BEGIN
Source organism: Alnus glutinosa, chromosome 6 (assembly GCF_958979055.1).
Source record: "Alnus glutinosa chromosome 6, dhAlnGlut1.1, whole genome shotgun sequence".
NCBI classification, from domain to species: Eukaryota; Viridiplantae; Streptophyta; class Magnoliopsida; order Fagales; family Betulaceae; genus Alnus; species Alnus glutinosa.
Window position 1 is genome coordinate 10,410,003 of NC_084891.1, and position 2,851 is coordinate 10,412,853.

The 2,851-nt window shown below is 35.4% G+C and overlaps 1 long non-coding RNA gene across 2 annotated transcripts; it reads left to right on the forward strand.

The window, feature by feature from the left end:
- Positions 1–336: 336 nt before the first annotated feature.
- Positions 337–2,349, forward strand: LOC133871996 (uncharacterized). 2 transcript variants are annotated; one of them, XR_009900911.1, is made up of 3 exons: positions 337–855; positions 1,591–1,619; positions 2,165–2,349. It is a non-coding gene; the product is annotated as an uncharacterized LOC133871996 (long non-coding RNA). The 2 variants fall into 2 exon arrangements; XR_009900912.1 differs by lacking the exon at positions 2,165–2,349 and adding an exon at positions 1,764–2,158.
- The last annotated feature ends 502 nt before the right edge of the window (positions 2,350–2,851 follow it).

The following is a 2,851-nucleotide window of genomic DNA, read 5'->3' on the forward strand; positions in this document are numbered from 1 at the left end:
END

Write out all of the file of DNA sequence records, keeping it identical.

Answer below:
Source organism: Alnus glutinosa, chromosome 6 (assembly GCF_958979055.1).
Source record: "Alnus glutinosa chromosome 6, dhAlnGlut1.1, whole genome shotgun sequence".
NCBI classification, from domain to species: Eukaryota; Viridiplantae; Streptophyta; class Magnoliopsida; order Fagales; family Betulaceae; genus Alnus; species Alnus glutinosa.
Window position 1 is genome coordinate 10,410,003 of NC_084891.1, and position 2,851 is coordinate 10,412,853.

The 2,851-nt window shown below is 35.4% G+C and overlaps 1 long non-coding RNA gene across 2 annotated transcripts; it reads left to right on the forward strand.

The window, feature by feature from the left end:
- Positions 1–336: 336 nt before the first annotated feature.
- Positions 337–2,349, forward strand: LOC133871996 (uncharacterized). 2 transcript variants are annotated; one of them, XR_009900911.1, is made up of 3 exons: positions 337–855; positions 1,591–1,619; positions 2,165–2,349. It is a non-coding gene; the product is annotated as an uncharacterized LOC133871996 (long non-coding RNA). The 2 variants fall into 2 exon arrangements; XR_009900912.1 differs by lacking the exon at positions 2,165–2,349 and adding an exon at positions 1,764–2,158.
- The last annotated feature ends 502 nt before the right edge of the window (positions 2,350–2,851 follow it).

The following is a 2,851-nucleotide window of genomic DNA, read 5'->3' on the forward strand; positions in this document are numbered from 1 at the left end: